Mission Podcast

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The Carmel Mission’s Revolutionary Podcast Brings School Kids Closer to California History.

If you’re in a California public school, you know that fourth grade is “Mission Time.”

Carmel recently became the first of California’s 21 missions to create a podcast. Podcasts are videos or radio-like files that can be downloaded from the Internet for playback on MP3 players. (Apple’s iPod is an example of an MP3 player.)

Carmel’s video podcast is available for free on the city’s travel Website (www.carmelcalifornia.com). It contains vintage photos and a colorful narrative tracing the Carmel Mission’s 236-year history.

The mission podcast takes viewers back some 240 years to a time when Carmel was a vital religious center rather than a world-famous tourist destination. Founded in 1771, Carmel became headquarters for California’s 21 missions, and was home to their founder, Father Junipero Serra. At one point, the mission was like a small, selfsufficient city unto itself, with several thousand people living on the premises.

The Carmel Mission still functions as a thriving parish and school. It contains what is thought to be California’s first library, as well as the famous Serra monument and a statue that was on the altar when the mission first opened its doors. In all, there are fives museums on the mission’s grounds.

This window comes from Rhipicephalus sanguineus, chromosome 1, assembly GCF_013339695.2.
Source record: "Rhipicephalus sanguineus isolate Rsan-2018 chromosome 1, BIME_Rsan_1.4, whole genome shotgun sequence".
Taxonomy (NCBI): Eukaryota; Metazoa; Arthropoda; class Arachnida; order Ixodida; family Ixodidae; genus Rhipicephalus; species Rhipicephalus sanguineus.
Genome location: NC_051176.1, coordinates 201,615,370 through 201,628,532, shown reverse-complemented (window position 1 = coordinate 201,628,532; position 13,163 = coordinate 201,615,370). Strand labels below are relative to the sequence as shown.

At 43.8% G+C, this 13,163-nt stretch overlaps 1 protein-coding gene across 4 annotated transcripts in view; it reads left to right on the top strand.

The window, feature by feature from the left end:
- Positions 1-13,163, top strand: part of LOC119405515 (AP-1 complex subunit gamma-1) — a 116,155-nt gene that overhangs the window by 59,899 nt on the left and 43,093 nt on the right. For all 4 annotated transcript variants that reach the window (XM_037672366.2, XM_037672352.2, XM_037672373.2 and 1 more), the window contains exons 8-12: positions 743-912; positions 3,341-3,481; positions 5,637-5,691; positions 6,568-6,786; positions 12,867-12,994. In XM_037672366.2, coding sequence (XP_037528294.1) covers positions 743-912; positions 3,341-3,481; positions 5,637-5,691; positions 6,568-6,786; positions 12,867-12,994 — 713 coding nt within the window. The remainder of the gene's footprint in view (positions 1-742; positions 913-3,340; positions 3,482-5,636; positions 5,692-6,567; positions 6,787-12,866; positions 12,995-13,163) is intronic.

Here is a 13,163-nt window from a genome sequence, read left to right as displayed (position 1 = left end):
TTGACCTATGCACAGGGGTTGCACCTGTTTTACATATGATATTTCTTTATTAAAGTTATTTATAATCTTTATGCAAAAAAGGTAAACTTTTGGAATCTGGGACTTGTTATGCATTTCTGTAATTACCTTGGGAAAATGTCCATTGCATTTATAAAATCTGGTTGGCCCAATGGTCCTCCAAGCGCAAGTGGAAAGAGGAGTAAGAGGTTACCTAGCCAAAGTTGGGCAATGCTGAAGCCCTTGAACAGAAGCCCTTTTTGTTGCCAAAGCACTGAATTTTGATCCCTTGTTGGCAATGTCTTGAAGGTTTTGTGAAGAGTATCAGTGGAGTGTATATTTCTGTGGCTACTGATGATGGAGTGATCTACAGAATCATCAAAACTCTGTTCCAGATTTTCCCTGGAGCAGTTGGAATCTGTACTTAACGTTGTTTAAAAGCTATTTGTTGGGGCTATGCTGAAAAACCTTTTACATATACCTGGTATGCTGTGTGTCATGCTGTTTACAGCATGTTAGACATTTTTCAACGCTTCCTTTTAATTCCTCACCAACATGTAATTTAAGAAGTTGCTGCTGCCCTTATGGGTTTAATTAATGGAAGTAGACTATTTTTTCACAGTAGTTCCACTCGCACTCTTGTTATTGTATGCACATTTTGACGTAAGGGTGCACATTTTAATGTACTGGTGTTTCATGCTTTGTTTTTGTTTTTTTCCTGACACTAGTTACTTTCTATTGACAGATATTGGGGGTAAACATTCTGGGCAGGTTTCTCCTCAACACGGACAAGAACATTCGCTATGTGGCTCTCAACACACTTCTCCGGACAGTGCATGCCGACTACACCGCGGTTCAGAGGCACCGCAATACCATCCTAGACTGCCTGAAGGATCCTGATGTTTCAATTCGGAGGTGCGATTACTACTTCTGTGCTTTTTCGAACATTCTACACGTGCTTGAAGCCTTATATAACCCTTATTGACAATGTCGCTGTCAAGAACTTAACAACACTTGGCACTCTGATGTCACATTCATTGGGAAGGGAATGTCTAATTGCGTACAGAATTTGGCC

The priests who populated the mission two centuries ago lived famously spartan lives, sleeping in small cells furnished with nothing but a cot, a desk and a candle. While they probably would have thought an MP3 player an extravagance, the new podcast will be welcome news to the 100 millionong iPod nation that is revolutionizing the way learning and travel are done in the 21st century.

“The iPod is becoming a cultural norm, much like the Walkman once was,” says Jeff Burghardt, whose Anda-Burghardt Advertising created the Carmel podcast. “It’s not at all uncommon to see someone walking through a tourist destination with their earbuds in, listening to audio tours or regional music, or looking at downloaded maps.”

“The mission’s podcast builds a bridge to visitors in a way that’s consistent with how folks are getting their information these days.”

The Carmel Mission podcast can be downloaded by visiting www.carmelcalifornia.com. A printable outline of the video script with associated pictures is also available on the website.